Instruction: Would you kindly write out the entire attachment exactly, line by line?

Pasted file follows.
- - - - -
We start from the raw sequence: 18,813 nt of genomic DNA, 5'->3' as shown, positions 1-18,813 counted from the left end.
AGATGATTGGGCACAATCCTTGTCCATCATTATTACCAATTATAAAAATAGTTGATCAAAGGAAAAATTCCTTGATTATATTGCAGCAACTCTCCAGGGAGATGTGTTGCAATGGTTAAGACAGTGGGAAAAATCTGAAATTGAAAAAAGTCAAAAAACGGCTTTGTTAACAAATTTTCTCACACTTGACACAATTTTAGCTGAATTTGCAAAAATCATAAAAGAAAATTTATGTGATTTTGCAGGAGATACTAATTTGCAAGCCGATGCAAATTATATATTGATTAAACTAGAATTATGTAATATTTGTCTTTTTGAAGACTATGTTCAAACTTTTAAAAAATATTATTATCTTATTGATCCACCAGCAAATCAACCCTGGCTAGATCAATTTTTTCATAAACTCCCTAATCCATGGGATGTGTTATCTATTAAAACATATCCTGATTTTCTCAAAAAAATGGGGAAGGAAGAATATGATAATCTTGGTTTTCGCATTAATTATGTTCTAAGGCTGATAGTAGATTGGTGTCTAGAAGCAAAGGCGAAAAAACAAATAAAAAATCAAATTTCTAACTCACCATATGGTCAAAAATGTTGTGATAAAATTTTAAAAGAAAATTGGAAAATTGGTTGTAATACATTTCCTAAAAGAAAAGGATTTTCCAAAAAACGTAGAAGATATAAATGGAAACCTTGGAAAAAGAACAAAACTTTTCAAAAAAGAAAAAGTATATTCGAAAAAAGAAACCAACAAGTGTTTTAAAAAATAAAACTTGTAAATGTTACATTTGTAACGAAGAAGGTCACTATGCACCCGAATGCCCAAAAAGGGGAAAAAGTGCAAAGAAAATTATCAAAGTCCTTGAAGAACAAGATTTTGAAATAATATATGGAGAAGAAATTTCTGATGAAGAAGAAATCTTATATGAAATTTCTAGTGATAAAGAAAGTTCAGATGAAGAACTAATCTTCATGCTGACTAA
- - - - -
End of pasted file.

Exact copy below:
We start from the raw sequence: 18,813 nt of genomic DNA, 5'->3' as shown, positions 1-18,813 counted from the left end.
AGATGATTGGGCACAATCCTTGTCCATCATTATTACCAATTATAAAAATAGTTGATCAAAGGAAAAATTCCTTGATTATATTGCAGCAACTCTCCAGGGAGATGTGTTGCAATGGTTAAGACAGTGGGAAAAATCTGAAATTGAAAAAAGTCAAAAAACGGCTTTGTTAACAAATTTTCTCACACTTGACACAATTTTAGCTGAATTTGCAAAAATCATAAAAGAAAATTTATGTGATTTTGCAGGAGATACTAATTTGCAAGCCGATGCAAATTATATATTGATTAAACTAGAATTATGTAATATTTGTCTTTTTGAAGACTATGTTCAAACTTTTAAAAAATATTATTATCTTATTGATCCACCAGCAAATCAACCCTGGCTAGATCAATTTTTTCATAAACTCCCTAATCCATGGGATGTGTTATCTATTAAAACATATCCTGATTTTCTCAAAAAAATGGGGAAGGAAGAATATGATAATCTTGGTTTTCGCATTAATTATGTTCTAAGGCTGATAGTAGATTGGTGTCTAGAAGCAAAGGCGAAAAAACAAATAAAAAATCAAATTTCTAACTCACCATATGGTCAAAAATGTTGTGATAAAATTTTAAAAGAAAATTGGAAAATTGGTTGTAATACATTTCCTAAAAGAAAAGGATTTTCCAAAAAACGTAGAAGATATAAATGGAAACCTTGGAAAAAGAACAAAACTTTTCAAAAAAGAAAAAGTATATTCGAAAAAAGAAACCAACAAGTGTTTTAAAAAATAAAACTTGTAAATGTTACATTTGTAACGAAGAAGGTCACTATGCACCCGAATGCCCAAAAAGGGGAAAAAGTGCAAAGAAAATTATCAAAGTCCTTGAAGAACAAGATTTTGAAATAATATATGGAGAAGAAATTTCTGATGAAGAAGAAATCTTATATGAAATTTCTAGTGATAAAGAAAGTTCAGATGAAGAACTAATCTTCATGCTGACTAA